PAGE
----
Friday, January 14, 2011

This week in nanotechnology - January 14, 2011

A team of scientists has created very soft hydrogel particles that closely mirror some of the key properties of red blood cells, potentially helping pave the way for the development of synthetic blood. Tests of the particles' ability to perform functions such as transporting oxygen or carrying therapeutic drugs have not been conducted, and they do not remain in the cardiovascular system as long as real red blood cells.

New research shows how light can be used to control the electrical properties of graphene, paving the way for graphene-based optoelectronic devices and highly sensitive sensors.

A few unassuming drops of liquid locked in a very precise game of "follow the leader" could one day be found in mobile phone cameras, medical imaging equipment, implantable drug delivery devices, and even implantable eye lenses. Engineering researchers have developed liquid pistons, in which oscillating droplets of ferrofluid precisely displace a surrounding liquid. The pulsating motion of the ferrofluid droplets, which are saturated with metal nanoparticles, can be used to pump small volumes of liquid. The study also demonstrated how droplets can function as liquid lenses that constantly move, bringing objects into and out of focus.

European researchers report direct observation of carbon monoxide binding. Carbon monoxide is highly toxic since it blocks the binding site for oxygen in hemoglobin. This very principle – a porphyrin ring with a central iron or cobalt atom that the poisonous gas attaches to – can be used to implement sensors to warn against carbon monoxide. Physicists have now deciphered the mechanism for binding of gas molecules to iron and cobalt porphyrins.
porphyrins

A scanning tunneling microscopy image (left) shows four porphyrins. The models (right) illustrate the two systems shown in the picture. The protrusions correspond to the central atom (yellow sphere) and the two elevated portions to the saddle (orange). The characteristic cross shape results from the attached carbon monoxide molecules (red and blue).

Many futurists envision a world in which polymer membranes with molecular-sized channels are used to capture carbon, produce solar-based fuels, or desalinate sea water, among many other functions. This will require methods by which such membranes can be readily fabricated in bulk quantities. A technique representing a significant first step down that road has now been successfully demonstrated.

Researchers have created the first coils of silicon nanowire on a substrate that can be stretched to more than double their original length, moving us closer to incorporating stretchable electronic devices into clothing, implantable health-monitoring devices, and a host of other applications.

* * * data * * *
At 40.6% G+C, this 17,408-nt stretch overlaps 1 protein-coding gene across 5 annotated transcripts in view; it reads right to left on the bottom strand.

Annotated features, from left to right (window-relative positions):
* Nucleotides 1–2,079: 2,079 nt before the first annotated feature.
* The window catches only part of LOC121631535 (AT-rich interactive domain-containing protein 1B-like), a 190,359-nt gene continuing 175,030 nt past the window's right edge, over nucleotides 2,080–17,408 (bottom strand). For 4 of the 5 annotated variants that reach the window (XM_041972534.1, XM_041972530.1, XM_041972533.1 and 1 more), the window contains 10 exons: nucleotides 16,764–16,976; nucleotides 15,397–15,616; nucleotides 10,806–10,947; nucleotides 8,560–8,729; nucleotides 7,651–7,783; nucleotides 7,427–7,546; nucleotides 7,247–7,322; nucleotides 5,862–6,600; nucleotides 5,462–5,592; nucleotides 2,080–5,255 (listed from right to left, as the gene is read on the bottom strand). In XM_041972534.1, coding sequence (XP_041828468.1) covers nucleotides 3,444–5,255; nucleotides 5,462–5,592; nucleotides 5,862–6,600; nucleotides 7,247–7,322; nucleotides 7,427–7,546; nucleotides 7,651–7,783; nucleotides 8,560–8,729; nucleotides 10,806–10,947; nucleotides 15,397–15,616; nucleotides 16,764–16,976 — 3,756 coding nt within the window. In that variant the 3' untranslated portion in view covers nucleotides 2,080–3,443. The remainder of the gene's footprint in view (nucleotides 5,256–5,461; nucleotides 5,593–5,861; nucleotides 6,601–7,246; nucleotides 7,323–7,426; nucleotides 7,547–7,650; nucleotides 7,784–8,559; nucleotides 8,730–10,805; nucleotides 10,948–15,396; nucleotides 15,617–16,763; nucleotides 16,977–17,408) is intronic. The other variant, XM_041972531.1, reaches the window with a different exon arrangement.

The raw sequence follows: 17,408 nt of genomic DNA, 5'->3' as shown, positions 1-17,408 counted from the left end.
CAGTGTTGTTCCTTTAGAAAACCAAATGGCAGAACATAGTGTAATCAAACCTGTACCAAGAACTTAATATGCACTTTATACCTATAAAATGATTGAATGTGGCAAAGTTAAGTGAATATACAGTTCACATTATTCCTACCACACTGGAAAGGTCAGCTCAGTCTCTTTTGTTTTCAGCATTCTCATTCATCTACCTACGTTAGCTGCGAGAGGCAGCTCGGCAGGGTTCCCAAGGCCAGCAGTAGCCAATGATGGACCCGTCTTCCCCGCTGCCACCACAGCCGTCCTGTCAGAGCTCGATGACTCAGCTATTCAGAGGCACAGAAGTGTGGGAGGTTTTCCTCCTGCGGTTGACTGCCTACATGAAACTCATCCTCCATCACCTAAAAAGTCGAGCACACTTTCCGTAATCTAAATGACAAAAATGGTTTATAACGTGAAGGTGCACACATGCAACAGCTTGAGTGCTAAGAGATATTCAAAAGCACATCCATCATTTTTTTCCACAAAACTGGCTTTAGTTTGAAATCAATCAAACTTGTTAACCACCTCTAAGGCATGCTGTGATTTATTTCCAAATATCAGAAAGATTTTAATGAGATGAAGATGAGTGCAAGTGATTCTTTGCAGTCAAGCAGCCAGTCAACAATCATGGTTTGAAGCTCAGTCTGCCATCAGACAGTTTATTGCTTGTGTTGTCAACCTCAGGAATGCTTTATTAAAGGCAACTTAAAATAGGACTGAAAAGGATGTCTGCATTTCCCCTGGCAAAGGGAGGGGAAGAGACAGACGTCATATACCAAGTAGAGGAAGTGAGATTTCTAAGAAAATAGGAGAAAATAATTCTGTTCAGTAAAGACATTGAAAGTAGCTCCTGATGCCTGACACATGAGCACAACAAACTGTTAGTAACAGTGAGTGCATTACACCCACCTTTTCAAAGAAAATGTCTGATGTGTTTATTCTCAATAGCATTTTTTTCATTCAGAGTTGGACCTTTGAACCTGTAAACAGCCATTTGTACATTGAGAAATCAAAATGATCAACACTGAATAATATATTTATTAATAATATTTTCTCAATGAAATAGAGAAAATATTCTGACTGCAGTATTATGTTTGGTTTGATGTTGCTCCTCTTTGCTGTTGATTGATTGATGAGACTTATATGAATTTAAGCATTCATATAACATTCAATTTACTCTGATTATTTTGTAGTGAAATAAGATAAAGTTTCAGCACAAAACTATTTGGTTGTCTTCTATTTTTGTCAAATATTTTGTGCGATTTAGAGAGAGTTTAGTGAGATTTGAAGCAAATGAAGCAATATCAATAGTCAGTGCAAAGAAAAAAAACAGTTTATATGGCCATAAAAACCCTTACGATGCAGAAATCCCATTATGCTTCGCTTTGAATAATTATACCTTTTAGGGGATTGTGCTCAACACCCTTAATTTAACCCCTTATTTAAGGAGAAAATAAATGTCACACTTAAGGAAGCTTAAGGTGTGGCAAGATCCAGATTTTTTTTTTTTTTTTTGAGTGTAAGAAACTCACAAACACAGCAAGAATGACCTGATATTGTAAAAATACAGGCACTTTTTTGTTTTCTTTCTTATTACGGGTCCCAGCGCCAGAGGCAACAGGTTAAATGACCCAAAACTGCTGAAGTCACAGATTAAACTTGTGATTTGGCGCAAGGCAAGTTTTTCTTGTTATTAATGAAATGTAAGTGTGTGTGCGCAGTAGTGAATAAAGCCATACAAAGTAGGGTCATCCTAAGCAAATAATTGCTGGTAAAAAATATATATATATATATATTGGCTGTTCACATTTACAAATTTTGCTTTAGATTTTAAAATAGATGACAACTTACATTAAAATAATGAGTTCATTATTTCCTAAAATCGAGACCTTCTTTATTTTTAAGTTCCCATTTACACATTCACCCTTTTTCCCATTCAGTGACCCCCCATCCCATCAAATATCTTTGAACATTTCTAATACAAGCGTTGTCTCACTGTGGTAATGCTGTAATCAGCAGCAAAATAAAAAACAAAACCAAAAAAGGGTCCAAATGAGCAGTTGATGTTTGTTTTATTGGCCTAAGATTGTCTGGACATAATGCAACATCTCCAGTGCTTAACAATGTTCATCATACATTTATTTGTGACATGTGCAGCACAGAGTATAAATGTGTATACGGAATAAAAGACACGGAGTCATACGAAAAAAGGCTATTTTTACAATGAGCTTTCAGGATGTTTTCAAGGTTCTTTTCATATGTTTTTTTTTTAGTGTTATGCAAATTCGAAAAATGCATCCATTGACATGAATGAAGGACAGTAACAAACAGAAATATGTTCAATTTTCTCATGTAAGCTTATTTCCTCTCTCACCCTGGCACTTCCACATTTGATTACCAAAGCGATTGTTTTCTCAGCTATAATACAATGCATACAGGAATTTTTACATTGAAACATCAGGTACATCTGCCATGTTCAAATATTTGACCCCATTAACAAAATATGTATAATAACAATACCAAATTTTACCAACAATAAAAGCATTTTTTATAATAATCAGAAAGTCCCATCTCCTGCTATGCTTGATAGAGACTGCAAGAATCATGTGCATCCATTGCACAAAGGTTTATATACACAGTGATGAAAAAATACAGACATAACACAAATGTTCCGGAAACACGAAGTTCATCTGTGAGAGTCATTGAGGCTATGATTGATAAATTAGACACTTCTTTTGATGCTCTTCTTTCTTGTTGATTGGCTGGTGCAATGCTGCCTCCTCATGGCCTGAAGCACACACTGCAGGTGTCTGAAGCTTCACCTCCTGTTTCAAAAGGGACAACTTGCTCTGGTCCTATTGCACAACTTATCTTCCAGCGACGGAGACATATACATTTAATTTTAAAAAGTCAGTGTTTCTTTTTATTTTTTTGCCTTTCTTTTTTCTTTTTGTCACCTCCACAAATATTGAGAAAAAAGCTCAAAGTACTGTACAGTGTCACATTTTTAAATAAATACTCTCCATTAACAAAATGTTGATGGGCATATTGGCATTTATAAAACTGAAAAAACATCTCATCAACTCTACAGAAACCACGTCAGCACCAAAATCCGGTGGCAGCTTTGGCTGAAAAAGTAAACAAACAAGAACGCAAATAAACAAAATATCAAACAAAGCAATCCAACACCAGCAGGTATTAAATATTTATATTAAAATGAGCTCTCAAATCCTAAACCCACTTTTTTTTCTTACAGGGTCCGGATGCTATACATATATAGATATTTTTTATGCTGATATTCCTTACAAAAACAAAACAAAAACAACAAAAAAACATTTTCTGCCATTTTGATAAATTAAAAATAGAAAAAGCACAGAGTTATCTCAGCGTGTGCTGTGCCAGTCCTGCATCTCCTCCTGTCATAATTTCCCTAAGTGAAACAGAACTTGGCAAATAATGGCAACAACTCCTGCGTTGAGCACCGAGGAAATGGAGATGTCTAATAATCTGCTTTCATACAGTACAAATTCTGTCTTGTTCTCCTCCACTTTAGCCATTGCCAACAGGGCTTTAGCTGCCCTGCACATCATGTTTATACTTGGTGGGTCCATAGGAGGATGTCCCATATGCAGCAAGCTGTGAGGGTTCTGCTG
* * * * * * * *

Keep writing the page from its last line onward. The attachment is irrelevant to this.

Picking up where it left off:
Fastest movie in the world recorded - a method to film nanostructures. Processes at a molecular level are not only miniscule, they are often extremely fast, and therefore difficult to capture in action. Scientists now present a method that takes us a good step towards producing a "molecular movie". They can record two pictures at such a short time interval that it will soon be possible to observe molecules and nanostructures in real time.

Researchers have demonstrated bio-inspired structures that self-assemble from simple building blocks: spheres. The helical "supermolecules" are made of tiny colloid balls instead of atoms or molecules. Similar methods could be used to make new materials with the functionality of complex colloidal molecules.

Friday, January 7, 2011

This week in nanotechnology - January 7, 2011

An entirely new type of nanomaterial developed at Rensselaer Polytechnic Institute could enable the next generation of high-power rechargeable lithium (Li)-ion batteries for electric automobiles, as well as batteries for laptop computers, mobile phones, and other portable devices. The new material, dubbed a "nanoscoop" because its shape resembles a cone with a scoop of ice cream on top, can withstand extremely high rates of charge and discharge that would cause conventional electrodes used in today's Li-ion batteries to rapidly deteriorate and fail. The nanoscoop's success lies in its unique material composition, structure, and size.

A quick look at new Cornell research hints at colorful patchwork quilts, but they are actually pictures of graphene -- one atom-thick sheets of carbon stitched together at tilted interfaces. Researchers have unveiled striking, atomic-resolution details of what graphene "quilts" look like at the boundaries between patches, and have uncovered key insights into graphene's electrical and mechanical properties.
A false-color microscopy image overlay depicting the shapes and lattice orientations of several grains in graphene

A false-color microscopy image overlay depicting the shapes and lattice orientations of several grains in graphene.

Researchers are creating a new type of solar cell designed to self-repair like natural photosynthetic systems in plants by using carbon nanotubes and DNA, an approach aimed at increasing service life and reducing cost. The design exploits the unusual electrical properties of single-wall carbon nanotubes, using them as molecular wires in light harvesting cells.

A promising approach for making solar cells that are inexpensive, lightweight and flexible is to use organic (that is, carbon-containing) compounds instead of expensive, highly purified silicon. But one stubborn problem has slowed the development of such cells: Researchers have had a hard time coming up with appropriate materials for the electrodes to carry the current to and from the cells. Now, a team of MIT researchers has come up with a practical way of using a possible substitute made from graphene.

Nanotechnologists at the University of Texas at Dallas have invented a broadly deployable technology for producing weavable, knittable, sewable, and knottable yarns containing up to 95 weight percent of otherwise unspinnable guest powders and nanofibers. The researchers describe the use of biscrolling to solve these problems, and demonstrate the feasibility of using their biscrolled yarns for applications ranging from superconducting cables and electronic textiles to batteries and fuel cells containing flexible woven electrodes.